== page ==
Tuesday, August 18, 2009

The High Cost of Friendship

I've thought about friendship a lot recently. I feel extremely blessed for the great community of guys that I have around me. But I also feel a bit of guilt and shame because I don't love them as well as I would like to. It's easier to stay on the surface rather than talking about heart issues. It's easier to avoid conflict rather than confessing and forgiving one another's sins. It's easier to merely talk about an issue than engaging in prayer for and with one another. There is a very high cost to my comfort in friendship.

Over at Relevant Magazine, Seth Hurd has written a good article about this high cost. He takes into account how this culture of social networking has played a large role in re-shaping what our friendships look like.

Here's an exerpt:
"Everything in life costs us something—in time, money, energy, love or emotion. Friends, real know-you-down-to-your-soul friends, come at a high cost. They guarantee a lifetime of broken hearts as we say goodbye, farewell and amen, again and again over the course of our lives.

Sadly, more and more people are finding that cost too high. Fifty years ago, the average person had three or more close friends and family members in which to confide. Today, that average has dropped to somewhere between two and one. The world-within-a-world of social networking has its benefits, but it’s also continually drawing us further into an “invent your own fantasy” identity and away from face-to-face relationships. This year, the average American will spend more time with their computer than with their spouse. As a study in the March 2009 International Business News so aptly put it, “Facebook, Twitter users among the loneliest in America.”

It’s easy to see why escaping to the social networking world is so inviting. On Facebook, you can hide behind a persona, be any version of yourself you can dream up. Online friends don’t borrow money and not pay it back, gossip or spill Gatorade in your car. They don’t show up at your house after just getting dumped and stay until 2 a.m. when you have to be at work in the morning. Online “friendships” are always efficient.

True friendship demands vulnerability. It requires that you rearrange your schedule, and intentionally plan time to spend with other people with no agenda. It demands choice, as sociologists agree that it’s only possible to have eight to 12 “real” friends, and attempting to manage more relationships than that only ends in a series of casual acquaintances. "

6 comments:

  1. i just love this post David! seriously- you always find the best articles....i gotta start reading whatever you read. But i struggle w/the whole social networking thing myself. i mean it's great to keep in touch, but i do worry about it replacing genuine human contact and authentic relationships. it's like even though we have more ways of staying in touch, sometimes it really moves us further away emotionally. but then on the flip side it connects too- like getting to read your blog and hear good stuff about God! i love that aspect- the way God uses the internet for His message. anyways- lots of rambling here- just wanted to say hi! and keep posting. i love your stuff!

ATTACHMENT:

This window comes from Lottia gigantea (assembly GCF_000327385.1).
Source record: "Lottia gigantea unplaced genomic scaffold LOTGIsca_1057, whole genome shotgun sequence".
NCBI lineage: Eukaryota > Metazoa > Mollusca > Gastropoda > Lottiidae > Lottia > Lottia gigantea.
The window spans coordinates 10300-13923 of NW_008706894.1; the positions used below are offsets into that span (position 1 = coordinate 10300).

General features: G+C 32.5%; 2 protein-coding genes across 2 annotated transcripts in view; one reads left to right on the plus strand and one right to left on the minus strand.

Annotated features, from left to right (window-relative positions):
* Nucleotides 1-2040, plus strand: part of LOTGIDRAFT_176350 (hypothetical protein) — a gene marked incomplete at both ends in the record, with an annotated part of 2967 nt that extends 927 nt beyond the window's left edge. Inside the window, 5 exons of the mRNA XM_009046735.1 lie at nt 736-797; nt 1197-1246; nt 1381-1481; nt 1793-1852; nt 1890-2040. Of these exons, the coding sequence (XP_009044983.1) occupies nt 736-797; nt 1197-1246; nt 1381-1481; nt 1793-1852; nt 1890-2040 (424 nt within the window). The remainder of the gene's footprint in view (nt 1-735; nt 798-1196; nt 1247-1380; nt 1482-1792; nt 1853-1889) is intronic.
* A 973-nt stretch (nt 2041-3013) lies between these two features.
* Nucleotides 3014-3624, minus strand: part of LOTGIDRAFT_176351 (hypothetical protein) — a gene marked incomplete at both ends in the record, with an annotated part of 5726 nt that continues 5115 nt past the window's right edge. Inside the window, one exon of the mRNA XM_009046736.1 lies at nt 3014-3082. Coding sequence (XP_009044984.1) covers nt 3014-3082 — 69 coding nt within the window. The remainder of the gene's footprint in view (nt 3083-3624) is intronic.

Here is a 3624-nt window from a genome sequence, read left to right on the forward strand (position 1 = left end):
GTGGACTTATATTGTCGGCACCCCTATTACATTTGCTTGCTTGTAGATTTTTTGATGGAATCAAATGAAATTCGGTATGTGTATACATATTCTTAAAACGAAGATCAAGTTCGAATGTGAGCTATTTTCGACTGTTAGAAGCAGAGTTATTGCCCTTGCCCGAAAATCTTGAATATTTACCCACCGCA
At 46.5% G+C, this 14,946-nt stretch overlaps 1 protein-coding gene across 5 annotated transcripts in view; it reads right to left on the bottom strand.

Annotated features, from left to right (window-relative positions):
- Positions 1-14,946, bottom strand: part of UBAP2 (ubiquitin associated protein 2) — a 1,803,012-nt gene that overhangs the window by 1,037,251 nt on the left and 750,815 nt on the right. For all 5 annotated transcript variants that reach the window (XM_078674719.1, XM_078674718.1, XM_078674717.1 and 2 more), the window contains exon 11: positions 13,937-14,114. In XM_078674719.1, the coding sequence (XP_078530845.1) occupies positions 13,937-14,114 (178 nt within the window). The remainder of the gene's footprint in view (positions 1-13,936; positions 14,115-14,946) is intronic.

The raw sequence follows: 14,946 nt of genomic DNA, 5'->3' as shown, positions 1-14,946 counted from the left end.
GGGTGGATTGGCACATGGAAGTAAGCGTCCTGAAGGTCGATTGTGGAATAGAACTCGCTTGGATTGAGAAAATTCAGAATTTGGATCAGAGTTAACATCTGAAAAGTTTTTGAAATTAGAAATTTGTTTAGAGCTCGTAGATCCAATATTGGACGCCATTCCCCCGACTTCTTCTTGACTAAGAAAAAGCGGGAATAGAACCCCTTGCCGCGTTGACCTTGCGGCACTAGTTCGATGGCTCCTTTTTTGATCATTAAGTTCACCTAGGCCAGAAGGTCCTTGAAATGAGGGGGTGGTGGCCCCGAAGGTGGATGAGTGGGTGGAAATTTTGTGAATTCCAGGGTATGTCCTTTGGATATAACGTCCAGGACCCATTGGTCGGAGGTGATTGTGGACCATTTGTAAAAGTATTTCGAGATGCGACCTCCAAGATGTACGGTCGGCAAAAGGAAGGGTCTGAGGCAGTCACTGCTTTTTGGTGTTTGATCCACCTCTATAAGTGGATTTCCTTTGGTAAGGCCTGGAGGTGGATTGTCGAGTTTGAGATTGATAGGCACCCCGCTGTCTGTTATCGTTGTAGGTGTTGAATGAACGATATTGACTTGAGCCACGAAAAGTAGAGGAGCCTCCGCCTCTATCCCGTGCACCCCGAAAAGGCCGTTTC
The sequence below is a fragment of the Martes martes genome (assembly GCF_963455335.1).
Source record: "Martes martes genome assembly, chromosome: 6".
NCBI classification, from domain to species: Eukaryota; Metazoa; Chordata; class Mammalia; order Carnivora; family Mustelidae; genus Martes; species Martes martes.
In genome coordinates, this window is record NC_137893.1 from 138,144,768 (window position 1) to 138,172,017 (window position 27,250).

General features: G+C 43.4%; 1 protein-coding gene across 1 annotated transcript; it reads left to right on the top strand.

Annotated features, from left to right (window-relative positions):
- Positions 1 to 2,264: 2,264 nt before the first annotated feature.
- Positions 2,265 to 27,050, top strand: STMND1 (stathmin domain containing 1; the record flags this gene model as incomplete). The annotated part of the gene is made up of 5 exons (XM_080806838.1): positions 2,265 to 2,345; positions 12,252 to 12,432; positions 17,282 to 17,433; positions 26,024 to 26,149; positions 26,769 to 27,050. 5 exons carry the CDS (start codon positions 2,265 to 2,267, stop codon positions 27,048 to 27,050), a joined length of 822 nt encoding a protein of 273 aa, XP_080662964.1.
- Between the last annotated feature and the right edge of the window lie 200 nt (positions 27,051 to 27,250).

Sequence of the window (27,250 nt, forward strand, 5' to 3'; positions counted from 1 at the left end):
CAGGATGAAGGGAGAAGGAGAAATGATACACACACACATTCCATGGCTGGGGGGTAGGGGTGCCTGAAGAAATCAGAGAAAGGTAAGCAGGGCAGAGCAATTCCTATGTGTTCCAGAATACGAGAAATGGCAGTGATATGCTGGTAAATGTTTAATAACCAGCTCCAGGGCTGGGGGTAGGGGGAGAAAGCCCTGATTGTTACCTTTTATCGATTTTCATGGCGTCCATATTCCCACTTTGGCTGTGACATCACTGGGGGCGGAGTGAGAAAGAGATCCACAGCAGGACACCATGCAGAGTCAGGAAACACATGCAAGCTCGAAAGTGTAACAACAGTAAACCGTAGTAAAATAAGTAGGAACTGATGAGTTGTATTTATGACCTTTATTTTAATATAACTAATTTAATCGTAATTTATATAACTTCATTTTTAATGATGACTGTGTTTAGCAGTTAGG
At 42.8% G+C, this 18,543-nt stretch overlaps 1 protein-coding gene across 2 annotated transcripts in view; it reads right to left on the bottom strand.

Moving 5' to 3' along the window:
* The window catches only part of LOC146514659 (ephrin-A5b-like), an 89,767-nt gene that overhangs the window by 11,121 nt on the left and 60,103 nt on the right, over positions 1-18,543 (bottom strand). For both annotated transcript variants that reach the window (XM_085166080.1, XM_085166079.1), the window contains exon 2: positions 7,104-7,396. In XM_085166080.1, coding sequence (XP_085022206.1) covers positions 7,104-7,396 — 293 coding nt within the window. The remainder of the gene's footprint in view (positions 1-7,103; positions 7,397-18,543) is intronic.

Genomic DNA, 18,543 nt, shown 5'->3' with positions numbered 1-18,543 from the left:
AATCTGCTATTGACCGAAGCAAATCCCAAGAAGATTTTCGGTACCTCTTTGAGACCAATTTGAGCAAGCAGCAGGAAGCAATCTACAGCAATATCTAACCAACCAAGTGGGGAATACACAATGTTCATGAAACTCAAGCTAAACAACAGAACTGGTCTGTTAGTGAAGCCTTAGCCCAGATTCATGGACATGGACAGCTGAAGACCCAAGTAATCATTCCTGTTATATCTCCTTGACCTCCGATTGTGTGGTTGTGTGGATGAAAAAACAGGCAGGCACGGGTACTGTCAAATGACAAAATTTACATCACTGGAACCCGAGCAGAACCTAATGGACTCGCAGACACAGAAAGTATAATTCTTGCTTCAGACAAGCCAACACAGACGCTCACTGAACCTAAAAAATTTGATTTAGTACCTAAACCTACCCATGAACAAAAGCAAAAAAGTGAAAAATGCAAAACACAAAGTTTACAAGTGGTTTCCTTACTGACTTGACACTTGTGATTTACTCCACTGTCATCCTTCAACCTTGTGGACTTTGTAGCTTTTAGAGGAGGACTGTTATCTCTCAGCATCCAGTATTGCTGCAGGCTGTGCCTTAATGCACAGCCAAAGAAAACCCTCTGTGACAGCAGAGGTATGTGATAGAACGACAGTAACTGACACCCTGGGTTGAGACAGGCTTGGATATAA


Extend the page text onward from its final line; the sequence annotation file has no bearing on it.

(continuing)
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  2. Hey Renee, thanks for the comment and the encouragement. I agree with you. All the virtual social sites can be great, as long as it doesn't become the main way you interact with people.

    Also, for some reason I don't think I've seen your blog before. I just got done reading about the last several months in your life. I enjoyed seeing and reading about your family and all the things going on with you. I put you in my Google Reader feed so I'll be able to keep up a little bit more regularly.

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  3. Anonymous8:43 PM

    i love you buddy and i'm glad you bear with me. i consider our friendship a true gift from God. thanks.

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  4. Thanks Anonymous. I appreciate your friendship too.

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  5. Thanks for the info David! I'm reading through a book right now and a guy I've been meeting with asked me to think of someone I'd "walk through a wall" for. Sadly, I can't think of anyone (other than Emily). I wish I could. I've got a couple hundred friends on Facebook, but no one I'm REALLY intimate with in reality. It's hard when people are so busy!

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  6. Oh yeah, something else I've noticed -- people sharing what's going on in their hearts on things like blogs, but not doing so with the people they are "doing life with." It's almost like intimacy w/o accountability. Not sure this has to with anything, but I thought I'd share it anyway!

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